It’s worrying. Why? Because more than 1 billion people suffer from hypertension in the world. And high blood pressure could lead to loss of brain volume. Researchers found the link between dementia and hypertension.
More pressure, less brain
Researchers from Australia and China analyzed MRI scans of 11,399 people. They were diagnosed with hypertension at different ages. They then compared them with those of people who did not have hypertension. They came to a clear conclusion. The relationship between dementia and hypertension is clear.
Participants diagnosed with hypertension showed a loss of brain volume. But something surprised the scientists. Hypertension diagnosed before age 35 meant more brain shrinkage.
“It happens to those with hypertension at younger ages. They had smaller brain volumes.” So says the lead author of the study, Xianwen Shang. This, in effect, has an impact on the later development of mental illness. For this, they now set about assessing the risks of dementia associated with this condition.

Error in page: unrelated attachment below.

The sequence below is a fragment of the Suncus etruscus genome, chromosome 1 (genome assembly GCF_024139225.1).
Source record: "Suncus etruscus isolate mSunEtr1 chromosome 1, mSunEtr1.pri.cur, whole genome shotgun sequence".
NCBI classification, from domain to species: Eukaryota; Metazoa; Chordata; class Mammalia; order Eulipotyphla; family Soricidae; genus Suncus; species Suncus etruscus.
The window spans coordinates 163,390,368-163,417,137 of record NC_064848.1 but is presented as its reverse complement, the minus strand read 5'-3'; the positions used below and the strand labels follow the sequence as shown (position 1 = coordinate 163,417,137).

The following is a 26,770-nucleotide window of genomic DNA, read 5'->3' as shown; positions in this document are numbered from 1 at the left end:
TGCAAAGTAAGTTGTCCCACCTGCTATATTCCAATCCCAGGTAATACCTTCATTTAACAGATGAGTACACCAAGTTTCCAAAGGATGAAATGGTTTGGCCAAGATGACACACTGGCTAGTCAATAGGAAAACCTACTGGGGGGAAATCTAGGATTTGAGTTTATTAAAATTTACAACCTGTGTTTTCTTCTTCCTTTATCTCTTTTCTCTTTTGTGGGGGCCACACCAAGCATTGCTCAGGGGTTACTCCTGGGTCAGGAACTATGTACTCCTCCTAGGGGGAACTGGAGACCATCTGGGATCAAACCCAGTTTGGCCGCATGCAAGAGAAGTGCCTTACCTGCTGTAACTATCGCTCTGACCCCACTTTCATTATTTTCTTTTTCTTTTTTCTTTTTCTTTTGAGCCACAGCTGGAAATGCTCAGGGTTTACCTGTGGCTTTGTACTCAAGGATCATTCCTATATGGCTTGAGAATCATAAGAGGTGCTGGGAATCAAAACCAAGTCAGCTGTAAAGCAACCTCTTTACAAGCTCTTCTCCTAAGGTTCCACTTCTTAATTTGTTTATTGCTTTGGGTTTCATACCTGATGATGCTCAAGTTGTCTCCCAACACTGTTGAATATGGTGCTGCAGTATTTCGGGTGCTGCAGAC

How to assess the risk of dementia? They compared people diagnosed with hypertension with healthy people. They found a pattern in people with high blood pressure between the ages of 35 and 44. The risk was 61% higher than the others.
Shang says large-scale blood pressure monitoring is vital. It could help prevent dementia in many people. Now his team plans to conduct further studies. They are looking to find out whether dementia is also associated with other risk factors. For example, diabetes or strokes. It should be noted that most of the volunteers belonged to the white race. The results of the study are not necessarily extrapolable to people of other ethnic groups or races.